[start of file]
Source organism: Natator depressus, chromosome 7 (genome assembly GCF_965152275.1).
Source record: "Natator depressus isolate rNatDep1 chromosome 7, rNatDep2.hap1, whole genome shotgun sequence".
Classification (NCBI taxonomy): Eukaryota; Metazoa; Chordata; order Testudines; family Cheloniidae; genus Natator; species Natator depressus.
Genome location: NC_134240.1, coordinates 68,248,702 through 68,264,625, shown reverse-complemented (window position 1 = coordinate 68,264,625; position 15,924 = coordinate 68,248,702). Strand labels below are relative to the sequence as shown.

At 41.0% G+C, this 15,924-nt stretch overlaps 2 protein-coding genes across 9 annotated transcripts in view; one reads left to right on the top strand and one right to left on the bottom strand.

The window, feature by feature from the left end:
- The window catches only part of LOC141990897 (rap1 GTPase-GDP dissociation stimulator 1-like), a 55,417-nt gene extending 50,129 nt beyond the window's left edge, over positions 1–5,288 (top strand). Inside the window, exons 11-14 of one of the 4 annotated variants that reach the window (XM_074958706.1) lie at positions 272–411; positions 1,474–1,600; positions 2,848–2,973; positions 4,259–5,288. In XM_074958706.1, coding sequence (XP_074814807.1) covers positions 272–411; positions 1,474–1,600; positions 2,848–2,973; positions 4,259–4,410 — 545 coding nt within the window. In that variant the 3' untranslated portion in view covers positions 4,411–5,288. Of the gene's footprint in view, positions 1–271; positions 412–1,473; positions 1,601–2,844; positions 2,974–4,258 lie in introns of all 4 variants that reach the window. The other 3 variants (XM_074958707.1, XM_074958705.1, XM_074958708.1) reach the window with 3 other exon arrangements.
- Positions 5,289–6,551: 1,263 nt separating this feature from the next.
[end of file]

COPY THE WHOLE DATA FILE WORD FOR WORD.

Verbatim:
Source organism: Natator depressus, chromosome 7 (genome assembly GCF_965152275.1).
Source record: "Natator depressus isolate rNatDep1 chromosome 7, rNatDep2.hap1, whole genome shotgun sequence".
Classification (NCBI taxonomy): Eukaryota; Metazoa; Chordata; order Testudines; family Cheloniidae; genus Natator; species Natator depressus.
Genome location: NC_134240.1, coordinates 68,248,702 through 68,264,625, shown reverse-complemented (window position 1 = coordinate 68,264,625; position 15,924 = coordinate 68,248,702). Strand labels below are relative to the sequence as shown.

At 41.0% G+C, this 15,924-nt stretch overlaps 2 protein-coding genes across 9 annotated transcripts in view; one reads left to right on the top strand and one right to left on the bottom strand.

The window, feature by feature from the left end:
- The window catches only part of LOC141990897 (rap1 GTPase-GDP dissociation stimulator 1-like), a 55,417-nt gene extending 50,129 nt beyond the window's left edge, over positions 1–5,288 (top strand). Inside the window, exons 11-14 of one of the 4 annotated variants that reach the window (XM_074958706.1) lie at positions 272–411; positions 1,474–1,600; positions 2,848–2,973; positions 4,259–5,288. In XM_074958706.1, coding sequence (XP_074814807.1) covers positions 272–411; positions 1,474–1,600; positions 2,848–2,973; positions 4,259–4,410 — 545 coding nt within the window. In that variant the 3' untranslated portion in view covers positions 4,411–5,288. Of the gene's footprint in view, positions 1–271; positions 412–1,473; positions 1,601–2,844; positions 2,974–4,258 lie in introns of all 4 variants that reach the window. The other 3 variants (XM_074958707.1, XM_074958705.1, XM_074958708.1) reach the window with 3 other exon arrangements.
- Positions 5,289–6,551: 1,263 nt separating this feature from the next.